Last spring, facing a 2-percent cap on property tax increases, the East Hampton School Board sliced more than $2 million from its annual budget. Joan Carlson, who oversaw the district’s adult education program for more than 20 years, was among the handful of employees suddenly out of a job. The fate of the program has hung in the balance ever since.
Going forward, the adult education program will continue to exist — but with far reduced and limited offerings. “Because of these difficult economic times, we’re hoping things run fairly the same, and that courses are cost-effective,” Richard Burns, the district superintendent, said in a conversation this summer.
In the absence of Ms. Carlson, Phillip Pratt, the assistant principal at East Hampton High School and Middle School, will oversee the program.
The district will continue to offer classes that are “educational and self-sustaining,” according to a statement. While computer courses, defensive driving, and English as a second language will continue to be offered, “we have eliminated taxpayer subsidized recreational classes like yoga, dance, and zumba, which are offered locally by small businesses.”
According to Bridget LeRoy, communications consultant for the district, all classes will be held on weekdays from 6 to 8 p.m. at the high school starting in mid-October.
“Nothing is set in stone right now, except for a one-time prelicensing class for adults, taught by Tina Giles — with maybe a few surprises thrown in,” Ms. LeRoy said. She added that the forms for the adult education program have always stipulated that classes can face cancellation as a result of insufficient registration.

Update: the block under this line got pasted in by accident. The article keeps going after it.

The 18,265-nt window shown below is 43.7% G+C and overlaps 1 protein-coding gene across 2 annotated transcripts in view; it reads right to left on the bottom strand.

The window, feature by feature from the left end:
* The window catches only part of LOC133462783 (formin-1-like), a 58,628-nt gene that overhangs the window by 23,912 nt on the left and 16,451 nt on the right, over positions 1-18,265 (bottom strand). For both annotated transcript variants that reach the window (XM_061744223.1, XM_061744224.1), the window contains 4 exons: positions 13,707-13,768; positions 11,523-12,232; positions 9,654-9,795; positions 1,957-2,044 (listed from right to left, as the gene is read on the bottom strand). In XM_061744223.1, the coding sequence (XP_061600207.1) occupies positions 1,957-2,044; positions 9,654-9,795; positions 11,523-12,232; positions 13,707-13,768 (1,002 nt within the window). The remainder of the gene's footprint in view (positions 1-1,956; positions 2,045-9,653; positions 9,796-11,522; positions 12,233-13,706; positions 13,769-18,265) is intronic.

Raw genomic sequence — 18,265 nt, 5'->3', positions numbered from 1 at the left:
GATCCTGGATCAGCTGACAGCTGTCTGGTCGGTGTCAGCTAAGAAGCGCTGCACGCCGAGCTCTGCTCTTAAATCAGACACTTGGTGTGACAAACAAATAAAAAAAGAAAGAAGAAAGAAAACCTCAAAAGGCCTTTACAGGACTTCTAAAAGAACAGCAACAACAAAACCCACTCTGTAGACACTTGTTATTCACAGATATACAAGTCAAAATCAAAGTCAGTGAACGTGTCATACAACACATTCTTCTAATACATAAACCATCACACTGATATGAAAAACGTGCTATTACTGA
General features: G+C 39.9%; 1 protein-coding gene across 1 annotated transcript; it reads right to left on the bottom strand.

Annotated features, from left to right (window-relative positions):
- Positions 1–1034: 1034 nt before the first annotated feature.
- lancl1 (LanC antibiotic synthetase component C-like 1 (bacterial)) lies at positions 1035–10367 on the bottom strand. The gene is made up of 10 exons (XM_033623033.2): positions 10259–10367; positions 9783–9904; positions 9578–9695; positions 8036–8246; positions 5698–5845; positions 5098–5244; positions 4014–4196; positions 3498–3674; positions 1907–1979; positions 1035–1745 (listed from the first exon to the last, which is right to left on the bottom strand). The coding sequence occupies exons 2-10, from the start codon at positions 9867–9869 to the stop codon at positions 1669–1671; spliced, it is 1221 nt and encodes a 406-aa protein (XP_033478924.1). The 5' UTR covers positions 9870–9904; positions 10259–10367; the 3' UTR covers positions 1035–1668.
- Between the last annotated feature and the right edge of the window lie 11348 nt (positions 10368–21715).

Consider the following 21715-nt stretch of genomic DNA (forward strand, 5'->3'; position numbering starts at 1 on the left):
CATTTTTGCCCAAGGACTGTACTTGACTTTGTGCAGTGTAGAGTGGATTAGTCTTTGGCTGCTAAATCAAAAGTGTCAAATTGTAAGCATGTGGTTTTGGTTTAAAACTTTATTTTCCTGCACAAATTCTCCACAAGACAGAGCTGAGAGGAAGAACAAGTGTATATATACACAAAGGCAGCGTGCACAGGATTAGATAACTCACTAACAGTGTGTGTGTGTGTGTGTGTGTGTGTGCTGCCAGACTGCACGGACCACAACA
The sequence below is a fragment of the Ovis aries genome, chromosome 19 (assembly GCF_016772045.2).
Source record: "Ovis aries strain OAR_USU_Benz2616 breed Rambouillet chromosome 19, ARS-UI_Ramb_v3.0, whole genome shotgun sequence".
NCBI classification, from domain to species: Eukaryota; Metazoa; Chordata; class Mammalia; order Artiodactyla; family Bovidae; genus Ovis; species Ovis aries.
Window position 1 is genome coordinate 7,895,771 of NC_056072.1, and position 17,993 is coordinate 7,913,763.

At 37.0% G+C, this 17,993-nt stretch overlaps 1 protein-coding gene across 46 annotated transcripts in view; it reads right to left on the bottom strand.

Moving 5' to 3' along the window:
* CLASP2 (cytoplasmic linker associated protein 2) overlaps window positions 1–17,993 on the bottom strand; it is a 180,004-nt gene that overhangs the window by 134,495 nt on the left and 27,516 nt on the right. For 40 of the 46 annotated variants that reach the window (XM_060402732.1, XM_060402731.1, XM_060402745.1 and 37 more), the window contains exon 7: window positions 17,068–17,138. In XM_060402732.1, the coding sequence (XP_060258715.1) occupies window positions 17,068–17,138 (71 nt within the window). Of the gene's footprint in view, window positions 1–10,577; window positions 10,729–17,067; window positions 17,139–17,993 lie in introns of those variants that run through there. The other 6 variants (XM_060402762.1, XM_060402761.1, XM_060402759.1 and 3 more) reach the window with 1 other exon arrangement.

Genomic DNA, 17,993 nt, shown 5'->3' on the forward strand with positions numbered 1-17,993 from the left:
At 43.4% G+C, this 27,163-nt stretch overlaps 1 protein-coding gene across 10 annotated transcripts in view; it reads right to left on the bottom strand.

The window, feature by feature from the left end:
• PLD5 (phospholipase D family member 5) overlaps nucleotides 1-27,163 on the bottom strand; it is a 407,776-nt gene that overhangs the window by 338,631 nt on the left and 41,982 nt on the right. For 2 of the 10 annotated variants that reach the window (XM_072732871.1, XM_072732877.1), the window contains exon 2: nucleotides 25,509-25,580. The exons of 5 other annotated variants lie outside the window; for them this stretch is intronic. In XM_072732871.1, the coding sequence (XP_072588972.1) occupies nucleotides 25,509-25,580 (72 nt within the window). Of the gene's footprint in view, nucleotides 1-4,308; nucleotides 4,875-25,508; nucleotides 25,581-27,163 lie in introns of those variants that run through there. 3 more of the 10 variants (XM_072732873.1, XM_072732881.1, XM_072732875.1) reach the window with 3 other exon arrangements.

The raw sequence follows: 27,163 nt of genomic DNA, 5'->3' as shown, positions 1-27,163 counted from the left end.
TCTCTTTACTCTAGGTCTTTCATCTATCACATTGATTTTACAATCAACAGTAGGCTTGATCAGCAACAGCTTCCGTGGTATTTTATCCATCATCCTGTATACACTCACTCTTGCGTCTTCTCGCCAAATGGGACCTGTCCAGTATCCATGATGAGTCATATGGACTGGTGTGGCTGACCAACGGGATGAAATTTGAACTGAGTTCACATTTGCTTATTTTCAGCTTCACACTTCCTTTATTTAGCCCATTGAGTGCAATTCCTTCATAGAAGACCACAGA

“This year the district will be taking that seriously, to save taxpayer dollars,” said Ms. LeRoy. “As wonderful a program as it has always been, it has run in the red. The goal will be not only to bring interesting educational opportunities to the public, but also to create a self-sufficient program that can continue to expand in the years to come.”
Ms. Carlson, who oversaw the program from 1991 until last spring, said she witnessed a program that “grew and grew and grew.” But with courses that ranged in price from $65 to $100, the numbers dwindled in recent years, likely because of the bad economy.
From cake decorating to fiction writing, she described the adult education program as popular with senior citizens but also as a vital and badly needed resource for single mothers and the working poor.
“I was very happy there. I never would have quit that job,” said Ms. Carlson, who lives in Sag Harbor. “I will help however I can to make sure it continues.”